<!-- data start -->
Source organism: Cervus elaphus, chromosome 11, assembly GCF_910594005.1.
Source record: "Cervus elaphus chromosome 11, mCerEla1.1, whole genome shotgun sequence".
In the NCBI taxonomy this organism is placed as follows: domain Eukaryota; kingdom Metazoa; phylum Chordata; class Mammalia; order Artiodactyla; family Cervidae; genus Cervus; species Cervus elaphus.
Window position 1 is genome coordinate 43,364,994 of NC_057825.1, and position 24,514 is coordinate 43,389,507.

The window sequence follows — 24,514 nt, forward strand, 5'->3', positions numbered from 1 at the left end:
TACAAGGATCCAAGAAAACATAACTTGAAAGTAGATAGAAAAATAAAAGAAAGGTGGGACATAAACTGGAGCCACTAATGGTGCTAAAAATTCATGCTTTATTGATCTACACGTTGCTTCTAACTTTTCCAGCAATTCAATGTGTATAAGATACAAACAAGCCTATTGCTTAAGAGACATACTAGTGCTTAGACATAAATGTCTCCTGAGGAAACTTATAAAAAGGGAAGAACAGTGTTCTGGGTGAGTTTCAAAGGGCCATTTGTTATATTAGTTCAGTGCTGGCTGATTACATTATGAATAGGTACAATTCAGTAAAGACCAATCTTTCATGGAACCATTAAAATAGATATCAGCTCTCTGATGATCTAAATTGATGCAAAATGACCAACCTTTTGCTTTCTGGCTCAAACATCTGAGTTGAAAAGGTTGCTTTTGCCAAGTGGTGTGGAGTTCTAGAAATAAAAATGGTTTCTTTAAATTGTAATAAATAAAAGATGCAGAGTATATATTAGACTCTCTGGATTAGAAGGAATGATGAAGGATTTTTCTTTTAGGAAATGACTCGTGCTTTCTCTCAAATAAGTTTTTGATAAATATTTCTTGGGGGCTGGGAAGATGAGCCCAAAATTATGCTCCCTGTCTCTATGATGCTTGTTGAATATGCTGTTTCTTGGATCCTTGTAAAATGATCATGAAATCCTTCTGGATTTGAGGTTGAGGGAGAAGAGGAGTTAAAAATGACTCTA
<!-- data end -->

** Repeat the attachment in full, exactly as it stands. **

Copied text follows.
Source organism: Cervus elaphus, chromosome 11, assembly GCF_910594005.1.
Source record: "Cervus elaphus chromosome 11, mCerEla1.1, whole genome shotgun sequence".
In the NCBI taxonomy this organism is placed as follows: domain Eukaryota; kingdom Metazoa; phylum Chordata; class Mammalia; order Artiodactyla; family Cervidae; genus Cervus; species Cervus elaphus.
Window position 1 is genome coordinate 43,364,994 of NC_057825.1, and position 24,514 is coordinate 43,389,507.

The window sequence follows — 24,514 nt, forward strand, 5'->3', positions numbered from 1 at the left end:
TACAAGGATCCAAGAAAACATAACTTGAAAGTAGATAGAAAAATAAAAGAAAGGTGGGACATAAACTGGAGCCACTAATGGTGCTAAAAATTCATGCTTTATTGATCTACACGTTGCTTCTAACTTTTCCAGCAATTCAATGTGTATAAGATACAAACAAGCCTATTGCTTAAGAGACATACTAGTGCTTAGACATAAATGTCTCCTGAGGAAACTTATAAAAAGGGAAGAACAGTGTTCTGGGTGAGTTTCAAAGGGCCATTTGTTATATTAGTTCAGTGCTGGCTGATTACATTATGAATAGGTACAATTCAGTAAAGACCAATCTTTCATGGAACCATTAAAATAGATATCAGCTCTCTGATGATCTAAATTGATGCAAAATGACCAACCTTTTGCTTTCTGGCTCAAACATCTGAGTTGAAAAGGTTGCTTTTGCCAAGTGGTGTGGAGTTCTAGAAATAAAAATGGTTTCTTTAAATTGTAATAAATAAAAGATGCAGAGTATATATTAGACTCTCTGGATTAGAAGGAATGATGAAGGATTTTTCTTTTAGGAAATGACTCGTGCTTTCTCTCAAATAAGTTTTTGATAAATATTTCTTGGGGGCTGGGAAGATGAGCCCAAAATTATGCTCCCTGTCTCTATGATGCTTGTTGAATATGCTGTTTCTTGGATCCTTGTAAAATGATCATGAAATCCTTCTGGATTTGAGGTTGAGGGAGAAGAGGAGTTAAAAATGACTCTA